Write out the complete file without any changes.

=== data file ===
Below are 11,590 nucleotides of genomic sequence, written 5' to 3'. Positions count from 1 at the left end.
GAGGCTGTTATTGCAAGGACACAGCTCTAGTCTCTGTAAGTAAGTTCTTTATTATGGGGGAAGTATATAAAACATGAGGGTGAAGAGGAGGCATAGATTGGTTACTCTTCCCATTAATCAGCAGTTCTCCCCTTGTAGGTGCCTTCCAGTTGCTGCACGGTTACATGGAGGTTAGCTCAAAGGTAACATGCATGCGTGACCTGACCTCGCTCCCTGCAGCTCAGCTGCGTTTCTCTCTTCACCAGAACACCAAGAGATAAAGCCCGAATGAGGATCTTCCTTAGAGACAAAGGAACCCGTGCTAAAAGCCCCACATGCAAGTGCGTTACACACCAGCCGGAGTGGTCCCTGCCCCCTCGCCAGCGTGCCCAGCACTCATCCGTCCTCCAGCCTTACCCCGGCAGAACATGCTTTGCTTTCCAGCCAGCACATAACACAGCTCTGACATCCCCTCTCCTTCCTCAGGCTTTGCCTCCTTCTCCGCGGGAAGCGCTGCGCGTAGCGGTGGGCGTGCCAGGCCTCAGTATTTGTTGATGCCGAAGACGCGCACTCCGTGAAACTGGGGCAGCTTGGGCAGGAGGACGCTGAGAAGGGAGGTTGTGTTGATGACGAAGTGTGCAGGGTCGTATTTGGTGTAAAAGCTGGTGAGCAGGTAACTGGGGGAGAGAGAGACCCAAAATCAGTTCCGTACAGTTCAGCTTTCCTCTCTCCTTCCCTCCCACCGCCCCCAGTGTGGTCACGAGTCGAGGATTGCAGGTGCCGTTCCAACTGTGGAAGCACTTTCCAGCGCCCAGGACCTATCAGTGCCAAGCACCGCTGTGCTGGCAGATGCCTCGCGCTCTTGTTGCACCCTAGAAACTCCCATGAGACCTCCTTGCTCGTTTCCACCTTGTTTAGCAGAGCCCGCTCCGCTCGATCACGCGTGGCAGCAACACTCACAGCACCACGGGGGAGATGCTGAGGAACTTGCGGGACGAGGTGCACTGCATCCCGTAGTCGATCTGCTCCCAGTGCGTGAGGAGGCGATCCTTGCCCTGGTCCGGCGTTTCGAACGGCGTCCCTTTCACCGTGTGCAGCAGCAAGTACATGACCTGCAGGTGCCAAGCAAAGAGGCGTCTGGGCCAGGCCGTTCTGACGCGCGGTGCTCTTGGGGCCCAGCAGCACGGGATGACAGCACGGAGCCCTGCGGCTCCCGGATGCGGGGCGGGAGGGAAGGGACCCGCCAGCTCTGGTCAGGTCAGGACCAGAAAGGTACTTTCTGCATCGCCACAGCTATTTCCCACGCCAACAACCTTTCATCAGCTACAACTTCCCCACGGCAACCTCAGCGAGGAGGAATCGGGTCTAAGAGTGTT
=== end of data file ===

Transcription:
Below are 11,590 nucleotides of genomic sequence, written 5' to 3'. Positions count from 1 at the left end.
GAGGCTGTTATTGCAAGGACACAGCTCTAGTCTCTGTAAGTAAGTTCTTTATTATGGGGGAAGTATATAAAACATGAGGGTGAAGAGGAGGCATAGATTGGTTACTCTTCCCATTAATCAGCAGTTCTCCCCTTGTAGGTGCCTTCCAGTTGCTGCACGGTTACATGGAGGTTAGCTCAAAGGTAACATGCATGCGTGACCTGACCTCGCTCCCTGCAGCTCAGCTGCGTTTCTCTCTTCACCAGAACACCAAGAGATAAAGCCCGAATGAGGATCTTCCTTAGAGACAAAGGAACCCGTGCTAAAAGCCCCACATGCAAGTGCGTTACACACCAGCCGGAGTGGTCCCTGCCCCCTCGCCAGCGTGCCCAGCACTCATCCGTCCTCCAGCCTTACCCCGGCAGAACATGCTTTGCTTTCCAGCCAGCACATAACACAGCTCTGACATCCCCTCTCCTTCCTCAGGCTTTGCCTCCTTCTCCGCGGGAAGCGCTGCGCGTAGCGGTGGGCGTGCCAGGCCTCAGTATTTGTTGATGCCGAAGACGCGCACTCCGTGAAACTGGGGCAGCTTGGGCAGGAGGACGCTGAGAAGGGAGGTTGTGTTGATGACGAAGTGTGCAGGGTCGTATTTGGTGTAAAAGCTGGTGAGCAGGTAACTGGGGGAGAGAGAGACCCAAAATCAGTTCCGTACAGTTCAGCTTTCCTCTCTCCTTCCCTCCCACCGCCCCCAGTGTGGTCACGAGTCGAGGATTGCAGGTGCCGTTCCAACTGTGGAAGCACTTTCCAGCGCCCAGGACCTATCAGTGCCAAGCACCGCTGTGCTGGCAGATGCCTCGCGCTCTTGTTGCACCCTAGAAACTCCCATGAGACCTCCTTGCTCGTTTCCACCTTGTTTAGCAGAGCCCGCTCCGCTCGATCACGCGTGGCAGCAACACTCACAGCACCACGGGGGAGATGCTGAGGAACTTGCGGGACGAGGTGCACTGCATCCCGTAGTCGATCTGCTCCCAGTGCGTGAGGAGGCGATCCTTGCCCTGGTCCGGCGTTTCGAACGGCGTCCCTTTCACCGTGTGCAGCAGCAAGTACATGACCTGCAGGTGCCAAGCAAAGAGGCGTCTGGGCCAGGCCGTTCTGACGCGCGGTGCTCTTGGGGCCCAGCAGCACGGGATGACAGCACGGAGCCCTGCGGCTCCCGGATGCGGGGCGGGAGGGAAGGGACCCGCCAGCTCTGGTCAGGTCAGGACCAGAAAGGTACTTTCTGCATCGCCACAGCTATTTCCCACGCCAACAACCTTTCATCAGCTACAACTTCCCCACGGCAACCTCAGCGAGGAGGAATCGGGTCTAAGAGTGTT